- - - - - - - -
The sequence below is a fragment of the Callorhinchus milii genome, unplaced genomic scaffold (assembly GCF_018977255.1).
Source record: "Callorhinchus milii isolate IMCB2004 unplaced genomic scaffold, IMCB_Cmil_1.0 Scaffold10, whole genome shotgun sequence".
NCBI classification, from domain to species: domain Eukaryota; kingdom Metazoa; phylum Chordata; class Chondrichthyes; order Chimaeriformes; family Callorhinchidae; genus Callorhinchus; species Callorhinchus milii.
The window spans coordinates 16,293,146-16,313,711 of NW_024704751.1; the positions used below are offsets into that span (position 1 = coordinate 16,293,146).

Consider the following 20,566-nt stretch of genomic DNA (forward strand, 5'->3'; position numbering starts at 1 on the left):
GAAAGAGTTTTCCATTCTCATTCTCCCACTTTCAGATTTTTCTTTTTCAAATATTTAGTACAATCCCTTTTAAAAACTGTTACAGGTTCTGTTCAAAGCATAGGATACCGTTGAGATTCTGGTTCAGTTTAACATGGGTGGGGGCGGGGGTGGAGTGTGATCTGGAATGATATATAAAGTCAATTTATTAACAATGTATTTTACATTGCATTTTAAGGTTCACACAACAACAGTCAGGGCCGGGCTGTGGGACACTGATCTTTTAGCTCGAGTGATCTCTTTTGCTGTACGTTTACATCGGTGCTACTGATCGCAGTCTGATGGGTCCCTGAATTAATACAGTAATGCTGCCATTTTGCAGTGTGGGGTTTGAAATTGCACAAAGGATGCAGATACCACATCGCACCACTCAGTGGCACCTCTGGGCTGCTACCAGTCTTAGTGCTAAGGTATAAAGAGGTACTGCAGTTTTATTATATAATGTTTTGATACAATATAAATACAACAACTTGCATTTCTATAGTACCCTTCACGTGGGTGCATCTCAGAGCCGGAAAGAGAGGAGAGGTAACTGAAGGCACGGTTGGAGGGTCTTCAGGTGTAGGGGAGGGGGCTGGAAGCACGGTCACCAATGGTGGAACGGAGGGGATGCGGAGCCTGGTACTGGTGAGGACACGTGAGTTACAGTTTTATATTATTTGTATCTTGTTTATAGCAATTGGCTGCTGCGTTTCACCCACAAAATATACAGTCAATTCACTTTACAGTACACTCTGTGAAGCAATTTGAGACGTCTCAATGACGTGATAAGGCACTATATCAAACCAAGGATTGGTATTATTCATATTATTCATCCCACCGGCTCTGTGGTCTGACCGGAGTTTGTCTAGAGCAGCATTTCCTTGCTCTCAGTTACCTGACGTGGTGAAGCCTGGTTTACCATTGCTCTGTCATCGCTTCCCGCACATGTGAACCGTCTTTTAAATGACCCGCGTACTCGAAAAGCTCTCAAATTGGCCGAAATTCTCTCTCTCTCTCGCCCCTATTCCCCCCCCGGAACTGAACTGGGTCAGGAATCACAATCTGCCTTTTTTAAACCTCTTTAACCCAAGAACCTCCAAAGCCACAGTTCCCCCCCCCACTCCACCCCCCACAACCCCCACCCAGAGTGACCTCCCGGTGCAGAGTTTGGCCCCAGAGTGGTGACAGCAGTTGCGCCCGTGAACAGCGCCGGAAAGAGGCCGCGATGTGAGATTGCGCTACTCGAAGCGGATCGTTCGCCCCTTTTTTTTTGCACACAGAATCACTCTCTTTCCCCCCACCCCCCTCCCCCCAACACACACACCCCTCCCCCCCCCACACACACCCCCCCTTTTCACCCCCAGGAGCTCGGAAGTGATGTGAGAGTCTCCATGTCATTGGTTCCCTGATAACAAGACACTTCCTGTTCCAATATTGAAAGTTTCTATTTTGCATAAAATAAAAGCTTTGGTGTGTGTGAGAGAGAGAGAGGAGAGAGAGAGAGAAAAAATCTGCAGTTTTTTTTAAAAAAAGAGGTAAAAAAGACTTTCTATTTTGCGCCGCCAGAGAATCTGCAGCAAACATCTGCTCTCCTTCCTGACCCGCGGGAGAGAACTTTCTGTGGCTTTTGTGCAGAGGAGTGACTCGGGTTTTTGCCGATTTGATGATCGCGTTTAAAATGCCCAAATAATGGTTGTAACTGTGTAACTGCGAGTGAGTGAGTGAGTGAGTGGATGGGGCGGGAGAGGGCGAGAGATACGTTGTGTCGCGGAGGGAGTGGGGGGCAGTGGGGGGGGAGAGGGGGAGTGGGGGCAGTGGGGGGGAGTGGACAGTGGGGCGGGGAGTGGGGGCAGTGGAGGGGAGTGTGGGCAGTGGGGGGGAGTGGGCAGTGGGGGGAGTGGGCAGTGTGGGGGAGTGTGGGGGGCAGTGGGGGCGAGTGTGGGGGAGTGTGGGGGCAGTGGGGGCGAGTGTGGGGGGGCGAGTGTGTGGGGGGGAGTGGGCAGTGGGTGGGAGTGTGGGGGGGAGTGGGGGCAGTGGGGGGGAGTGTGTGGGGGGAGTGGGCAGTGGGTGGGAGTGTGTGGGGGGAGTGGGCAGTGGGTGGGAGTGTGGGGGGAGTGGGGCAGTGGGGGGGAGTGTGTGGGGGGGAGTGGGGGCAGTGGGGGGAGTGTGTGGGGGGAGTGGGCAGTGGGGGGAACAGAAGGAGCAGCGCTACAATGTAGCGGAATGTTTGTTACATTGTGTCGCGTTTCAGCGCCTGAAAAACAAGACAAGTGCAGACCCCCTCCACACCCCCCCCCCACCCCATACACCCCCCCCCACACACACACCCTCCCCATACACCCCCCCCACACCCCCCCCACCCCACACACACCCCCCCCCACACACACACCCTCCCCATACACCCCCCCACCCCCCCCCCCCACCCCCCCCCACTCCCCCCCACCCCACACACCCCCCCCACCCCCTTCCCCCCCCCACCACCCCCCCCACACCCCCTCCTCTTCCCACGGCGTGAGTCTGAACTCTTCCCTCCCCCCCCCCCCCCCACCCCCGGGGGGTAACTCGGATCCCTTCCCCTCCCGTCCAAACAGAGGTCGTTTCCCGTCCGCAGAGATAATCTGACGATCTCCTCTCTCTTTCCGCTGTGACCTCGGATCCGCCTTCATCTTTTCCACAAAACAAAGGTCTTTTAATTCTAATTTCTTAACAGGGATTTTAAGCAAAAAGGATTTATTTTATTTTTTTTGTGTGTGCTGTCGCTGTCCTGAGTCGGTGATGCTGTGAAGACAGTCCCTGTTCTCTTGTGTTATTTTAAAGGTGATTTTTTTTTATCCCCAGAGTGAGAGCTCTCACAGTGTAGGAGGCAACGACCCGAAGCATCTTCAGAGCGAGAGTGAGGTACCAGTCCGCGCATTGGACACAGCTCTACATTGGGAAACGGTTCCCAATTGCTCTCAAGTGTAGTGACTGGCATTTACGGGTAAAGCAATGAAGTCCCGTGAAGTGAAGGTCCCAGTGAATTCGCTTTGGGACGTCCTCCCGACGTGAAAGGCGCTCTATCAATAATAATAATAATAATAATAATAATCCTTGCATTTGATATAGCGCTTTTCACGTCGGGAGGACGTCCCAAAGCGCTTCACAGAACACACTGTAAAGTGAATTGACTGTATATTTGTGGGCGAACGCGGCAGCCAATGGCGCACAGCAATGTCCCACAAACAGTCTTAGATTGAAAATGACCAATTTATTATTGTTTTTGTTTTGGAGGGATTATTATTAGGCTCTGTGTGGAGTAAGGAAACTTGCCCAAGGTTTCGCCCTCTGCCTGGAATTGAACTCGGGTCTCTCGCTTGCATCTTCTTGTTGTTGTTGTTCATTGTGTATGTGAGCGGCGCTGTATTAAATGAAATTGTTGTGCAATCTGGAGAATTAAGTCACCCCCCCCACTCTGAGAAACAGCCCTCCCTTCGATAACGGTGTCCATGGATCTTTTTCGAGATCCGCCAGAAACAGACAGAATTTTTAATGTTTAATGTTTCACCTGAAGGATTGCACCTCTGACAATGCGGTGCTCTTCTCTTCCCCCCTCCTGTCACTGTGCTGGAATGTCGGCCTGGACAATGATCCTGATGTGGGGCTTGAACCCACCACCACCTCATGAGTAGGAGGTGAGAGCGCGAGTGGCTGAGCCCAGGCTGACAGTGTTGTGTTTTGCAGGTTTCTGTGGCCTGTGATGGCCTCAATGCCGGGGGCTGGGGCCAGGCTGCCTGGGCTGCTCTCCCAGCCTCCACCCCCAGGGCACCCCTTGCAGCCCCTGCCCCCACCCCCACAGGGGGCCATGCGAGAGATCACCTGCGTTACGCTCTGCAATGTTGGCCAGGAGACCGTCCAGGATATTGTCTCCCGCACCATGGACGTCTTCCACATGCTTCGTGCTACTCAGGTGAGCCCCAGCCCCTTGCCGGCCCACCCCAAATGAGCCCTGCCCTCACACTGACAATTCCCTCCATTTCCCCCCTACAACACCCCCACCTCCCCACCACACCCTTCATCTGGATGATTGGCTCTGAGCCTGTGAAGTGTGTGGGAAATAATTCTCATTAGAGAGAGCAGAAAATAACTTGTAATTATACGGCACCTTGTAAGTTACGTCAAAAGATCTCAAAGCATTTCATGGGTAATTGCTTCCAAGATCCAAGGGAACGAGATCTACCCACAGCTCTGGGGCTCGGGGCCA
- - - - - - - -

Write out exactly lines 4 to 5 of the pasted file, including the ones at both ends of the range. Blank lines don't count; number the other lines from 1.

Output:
The window spans coordinates 16,293,146-16,313,711 of NW_024704751.1; the positions used below are offsets into that span (position 1 = coordinate 16,293,146).

Consider the following 20,566-nt stretch of genomic DNA (forward strand, 5'->3'; position numbering starts at 1 on the left):